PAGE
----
The US Playing Card Company-made playing card brand has been silently brought into India over the last year.
Parksons Cartamundi, the Mumbai-based toy and card firm, has silently been importing Bicycle Playing Cards into India over the last year. The Bicycle brand is practically the default in American supermarkets. But beyond its cultural omnipresence in the US, the cards, made by the United States Playing Card Company (USPCC), have been sought after by card players and magicians across the world, and were even imported in India by third party retailers serving the niche demand in the country.
The reason for the demand is as simple as it is elusive; Bicycle Playing Cards use high quality paper and a patented “air cushion” finish on their cards, which make them uniquely easy to spread, deal and shuffle. Cards in India are typically built for cost or durability, leading to a vastly different retail ecosystem for playing cards in the country.
Cartamundi, one of the joint venture partners of Parksons Cartamundi, acquired the USPCC in 2019 for $220 million. This makes Parksons’ importing of Bicycle Playing Cards the first time the brand has been brought into the country officially. Smita Singla, the Indian firm’s Chief Marketing Officer, said in an interview that the company was only going to target buyers with high disposable income in the top metros of the country.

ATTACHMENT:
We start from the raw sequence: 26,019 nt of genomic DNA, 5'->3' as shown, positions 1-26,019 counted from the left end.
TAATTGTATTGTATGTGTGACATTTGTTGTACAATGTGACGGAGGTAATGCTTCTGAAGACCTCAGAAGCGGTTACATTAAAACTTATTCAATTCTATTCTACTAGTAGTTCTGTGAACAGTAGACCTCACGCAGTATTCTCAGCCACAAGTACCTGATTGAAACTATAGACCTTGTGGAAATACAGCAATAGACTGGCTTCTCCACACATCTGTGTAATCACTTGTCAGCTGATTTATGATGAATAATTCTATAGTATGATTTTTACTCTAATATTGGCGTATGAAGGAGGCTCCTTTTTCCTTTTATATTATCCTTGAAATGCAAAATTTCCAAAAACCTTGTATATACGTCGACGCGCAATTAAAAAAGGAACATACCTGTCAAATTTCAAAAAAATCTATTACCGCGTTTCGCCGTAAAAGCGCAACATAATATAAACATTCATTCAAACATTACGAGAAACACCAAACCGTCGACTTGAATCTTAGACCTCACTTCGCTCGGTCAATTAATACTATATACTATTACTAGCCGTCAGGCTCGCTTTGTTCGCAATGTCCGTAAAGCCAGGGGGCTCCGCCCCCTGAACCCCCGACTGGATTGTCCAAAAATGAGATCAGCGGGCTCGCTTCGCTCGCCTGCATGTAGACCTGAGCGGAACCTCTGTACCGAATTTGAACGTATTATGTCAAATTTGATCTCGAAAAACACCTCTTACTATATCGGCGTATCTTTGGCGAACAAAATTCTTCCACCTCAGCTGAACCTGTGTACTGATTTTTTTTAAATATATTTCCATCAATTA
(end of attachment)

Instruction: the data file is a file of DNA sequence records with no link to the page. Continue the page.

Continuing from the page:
The problems don’t stop at the price — which starts at ₹349 a deck, a steep ask in a market flush with inexpensive plastic decks. Bicycle cards are made of a material that has been reported to “warp” in humid climates such as in large parts of India, potentially causing issues for buyers for whom control over the deck is important. Indian decks tend to be bridge-sized, whereas Bicycle cards are standard poker size — wider than what most card players may be used to.
It may not be easy to manufacture locally to bring down costs, either: Singla said that while Parksons has a factory in Gujarat licensed to manufacture popular card games like Mattel’s UNO franchise, the paper that Bicycle uses comes from forests certified by the Forests Stewardship Council (FSC), and all the processes, right down to the printing of the deck, are specialized and developed in house by the USPCC, making it hard to replicate those manufacturing processes elsewhere.